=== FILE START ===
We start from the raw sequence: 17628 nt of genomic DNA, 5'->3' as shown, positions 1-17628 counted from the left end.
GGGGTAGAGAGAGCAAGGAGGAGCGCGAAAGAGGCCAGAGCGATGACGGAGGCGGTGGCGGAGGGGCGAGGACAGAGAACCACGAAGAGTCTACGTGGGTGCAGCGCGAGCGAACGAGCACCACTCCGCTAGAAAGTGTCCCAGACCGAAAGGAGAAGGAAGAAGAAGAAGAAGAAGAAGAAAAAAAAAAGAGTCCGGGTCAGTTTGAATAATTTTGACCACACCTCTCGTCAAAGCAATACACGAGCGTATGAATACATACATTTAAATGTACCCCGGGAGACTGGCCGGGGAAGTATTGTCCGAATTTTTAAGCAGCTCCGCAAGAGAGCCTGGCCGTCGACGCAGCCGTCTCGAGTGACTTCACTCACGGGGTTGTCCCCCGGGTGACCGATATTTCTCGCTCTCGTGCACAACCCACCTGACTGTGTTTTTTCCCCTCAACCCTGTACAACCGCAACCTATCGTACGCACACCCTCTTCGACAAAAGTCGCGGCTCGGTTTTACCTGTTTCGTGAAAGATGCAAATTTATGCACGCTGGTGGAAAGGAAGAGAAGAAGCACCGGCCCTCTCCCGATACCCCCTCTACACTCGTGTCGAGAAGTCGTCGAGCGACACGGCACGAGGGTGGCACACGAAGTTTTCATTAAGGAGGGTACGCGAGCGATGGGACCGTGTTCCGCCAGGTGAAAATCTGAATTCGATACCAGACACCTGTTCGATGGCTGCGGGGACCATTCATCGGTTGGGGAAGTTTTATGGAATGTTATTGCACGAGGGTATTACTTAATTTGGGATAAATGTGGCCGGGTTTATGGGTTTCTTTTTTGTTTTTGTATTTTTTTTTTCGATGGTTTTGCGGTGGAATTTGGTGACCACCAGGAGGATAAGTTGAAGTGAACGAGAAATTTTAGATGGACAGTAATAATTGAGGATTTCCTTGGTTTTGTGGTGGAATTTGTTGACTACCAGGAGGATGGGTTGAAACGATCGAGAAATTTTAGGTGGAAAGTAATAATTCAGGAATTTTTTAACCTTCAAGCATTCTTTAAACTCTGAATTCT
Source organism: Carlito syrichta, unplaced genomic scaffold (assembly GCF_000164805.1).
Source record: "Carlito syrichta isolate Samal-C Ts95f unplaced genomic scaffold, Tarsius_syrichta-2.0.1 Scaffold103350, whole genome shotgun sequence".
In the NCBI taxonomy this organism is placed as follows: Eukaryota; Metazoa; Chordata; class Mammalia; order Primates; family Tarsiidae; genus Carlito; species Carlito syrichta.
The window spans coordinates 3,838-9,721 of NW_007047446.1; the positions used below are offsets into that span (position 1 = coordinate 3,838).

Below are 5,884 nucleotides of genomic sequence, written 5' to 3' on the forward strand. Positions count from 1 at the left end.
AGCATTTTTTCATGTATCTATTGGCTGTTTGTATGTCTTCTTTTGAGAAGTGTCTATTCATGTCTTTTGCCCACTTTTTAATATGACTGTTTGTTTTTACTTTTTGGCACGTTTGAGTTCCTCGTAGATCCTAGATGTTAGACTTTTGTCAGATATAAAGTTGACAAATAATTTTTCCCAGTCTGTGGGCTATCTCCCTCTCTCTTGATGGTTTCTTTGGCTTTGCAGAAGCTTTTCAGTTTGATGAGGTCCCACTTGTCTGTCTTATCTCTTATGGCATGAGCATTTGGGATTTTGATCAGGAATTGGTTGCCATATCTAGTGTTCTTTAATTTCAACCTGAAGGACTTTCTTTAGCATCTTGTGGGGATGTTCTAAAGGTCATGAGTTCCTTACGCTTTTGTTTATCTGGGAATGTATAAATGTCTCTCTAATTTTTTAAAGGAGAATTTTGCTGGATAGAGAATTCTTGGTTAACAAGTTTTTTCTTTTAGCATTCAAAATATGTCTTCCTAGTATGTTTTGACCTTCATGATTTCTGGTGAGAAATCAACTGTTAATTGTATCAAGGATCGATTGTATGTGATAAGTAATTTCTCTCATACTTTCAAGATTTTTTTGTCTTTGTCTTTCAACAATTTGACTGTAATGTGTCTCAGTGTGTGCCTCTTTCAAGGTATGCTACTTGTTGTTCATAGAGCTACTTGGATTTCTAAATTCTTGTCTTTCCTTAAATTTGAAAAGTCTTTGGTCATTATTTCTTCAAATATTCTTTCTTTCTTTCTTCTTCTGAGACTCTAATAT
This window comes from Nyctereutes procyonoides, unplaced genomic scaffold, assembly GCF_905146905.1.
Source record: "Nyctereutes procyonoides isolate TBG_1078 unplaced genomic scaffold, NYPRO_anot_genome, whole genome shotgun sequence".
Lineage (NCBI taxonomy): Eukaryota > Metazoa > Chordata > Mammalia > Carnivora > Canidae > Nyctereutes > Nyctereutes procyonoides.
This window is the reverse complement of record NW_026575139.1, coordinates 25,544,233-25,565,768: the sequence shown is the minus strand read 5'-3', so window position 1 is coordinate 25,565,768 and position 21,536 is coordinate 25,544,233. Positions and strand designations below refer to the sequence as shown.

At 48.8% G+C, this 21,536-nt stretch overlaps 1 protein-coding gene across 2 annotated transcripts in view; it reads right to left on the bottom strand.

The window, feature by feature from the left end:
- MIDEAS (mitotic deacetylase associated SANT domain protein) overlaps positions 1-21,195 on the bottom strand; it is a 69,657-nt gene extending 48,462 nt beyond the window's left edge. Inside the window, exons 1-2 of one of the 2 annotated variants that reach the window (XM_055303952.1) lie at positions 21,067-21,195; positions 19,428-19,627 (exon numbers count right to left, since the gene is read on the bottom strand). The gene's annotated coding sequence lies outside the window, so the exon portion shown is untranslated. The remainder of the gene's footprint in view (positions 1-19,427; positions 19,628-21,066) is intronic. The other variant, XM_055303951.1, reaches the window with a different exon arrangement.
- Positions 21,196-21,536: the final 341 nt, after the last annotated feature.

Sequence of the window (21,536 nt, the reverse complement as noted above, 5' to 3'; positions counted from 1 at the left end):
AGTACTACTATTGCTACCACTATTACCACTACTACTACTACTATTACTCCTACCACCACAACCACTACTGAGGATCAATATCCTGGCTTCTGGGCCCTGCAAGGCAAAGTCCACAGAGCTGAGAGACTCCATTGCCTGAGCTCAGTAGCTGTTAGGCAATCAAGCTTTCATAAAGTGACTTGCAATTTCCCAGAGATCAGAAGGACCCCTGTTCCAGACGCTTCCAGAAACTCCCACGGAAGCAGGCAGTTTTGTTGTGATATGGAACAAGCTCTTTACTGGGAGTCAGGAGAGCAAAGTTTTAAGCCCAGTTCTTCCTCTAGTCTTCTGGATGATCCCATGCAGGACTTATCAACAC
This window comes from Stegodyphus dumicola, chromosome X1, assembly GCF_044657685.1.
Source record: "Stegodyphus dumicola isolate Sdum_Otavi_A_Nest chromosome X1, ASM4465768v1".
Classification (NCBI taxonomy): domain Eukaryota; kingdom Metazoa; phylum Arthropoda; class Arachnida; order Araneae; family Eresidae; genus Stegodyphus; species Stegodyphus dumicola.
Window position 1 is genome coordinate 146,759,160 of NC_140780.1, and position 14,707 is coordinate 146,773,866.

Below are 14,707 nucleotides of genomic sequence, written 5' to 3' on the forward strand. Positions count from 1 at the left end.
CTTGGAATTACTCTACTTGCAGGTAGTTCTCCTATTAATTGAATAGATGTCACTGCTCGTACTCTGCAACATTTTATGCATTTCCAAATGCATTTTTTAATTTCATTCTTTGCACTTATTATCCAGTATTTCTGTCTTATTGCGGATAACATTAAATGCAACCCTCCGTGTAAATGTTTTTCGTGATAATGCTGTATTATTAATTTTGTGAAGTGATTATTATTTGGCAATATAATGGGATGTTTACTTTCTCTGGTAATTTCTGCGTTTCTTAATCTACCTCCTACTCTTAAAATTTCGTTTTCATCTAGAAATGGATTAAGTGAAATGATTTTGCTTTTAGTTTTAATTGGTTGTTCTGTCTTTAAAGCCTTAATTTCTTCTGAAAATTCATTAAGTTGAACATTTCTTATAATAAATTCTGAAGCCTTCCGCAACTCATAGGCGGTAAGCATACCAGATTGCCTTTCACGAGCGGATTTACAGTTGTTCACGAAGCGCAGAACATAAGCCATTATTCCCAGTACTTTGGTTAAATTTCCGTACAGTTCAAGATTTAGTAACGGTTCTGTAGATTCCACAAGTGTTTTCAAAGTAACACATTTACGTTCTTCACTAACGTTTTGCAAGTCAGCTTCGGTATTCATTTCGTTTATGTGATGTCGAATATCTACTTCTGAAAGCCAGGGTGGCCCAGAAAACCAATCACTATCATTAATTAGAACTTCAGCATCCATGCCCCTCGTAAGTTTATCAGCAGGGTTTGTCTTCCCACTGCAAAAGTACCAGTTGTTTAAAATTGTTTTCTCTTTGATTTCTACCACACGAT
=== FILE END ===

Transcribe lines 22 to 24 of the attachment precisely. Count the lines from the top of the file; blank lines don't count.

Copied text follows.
Window position 1 is genome coordinate 146,759,160 of NC_140780.1, and position 14,707 is coordinate 146,773,866.

Below are 14,707 nucleotides of genomic sequence, written 5' to 3' on the forward strand. Positions count from 1 at the left end.
CTTGGAATTACTCTACTTGCAGGTAGTTCTCCTATTAATTGAATAGATGTCACTGCTCGTACTCTGCAACATTTTATGCATTTCCAAATGCATTTTTTAATTTCATTCTTTGCACTTATTATCCAGTATTTCTGTCTTATTGCGGATAACATTAAATGCAACCCTCCGTGTAAATGTTTTTCGTGATAATGCTGTATTATTAATTTTGTGAAGTGATTATTATTTGGCAATATAATGGGATGTTTACTTTCTCTGGTAATTTCTGCGTTTCTTAATCTACCTCCTACTCTTAAAATTTCGTTTTCATCTAGAAATGGATTAAGTGAAATGATTTTGCTTTTAGTTTTAATTGGTTGTTCTGTCTTTAAAGCCTTAATTTCTTCTGAAAATTCATTAAGTTGAACATTTCTTATAATAAATTCTGAAGCCTTCCGCAACTCATAGGCGGTAAGCATACCAGATTGCCTTTCACGAGCGGATTTACAGTTGTTCACGAAGCGCAGAACATAAGCCATTATTCCCAGTACTTTGGTTAAATTTCCGTACAGTTCAAGATTTAGTAACGGTTCTGTAGATTCCACAAGTGTTTTCAAAGTAACACATTTACGTTCTTCACTAACGTTTTGCAAGTCAGCTTCGGTATTCATTTCGTTTATGTGATGTCGAATATCTACTTCTGAAAGCCAGGGTGGCCCAGAAAACCAATCACTATCATTAATTAGAACTTCAGCATCCATGCCCCTCGTAAGTTTATCAGCAGGGTTTGTCTTCCCACTGCAAAAGTACCAGTTGTTTAAAATTGTTTTCTCTTTGATTTCTACCACACGAT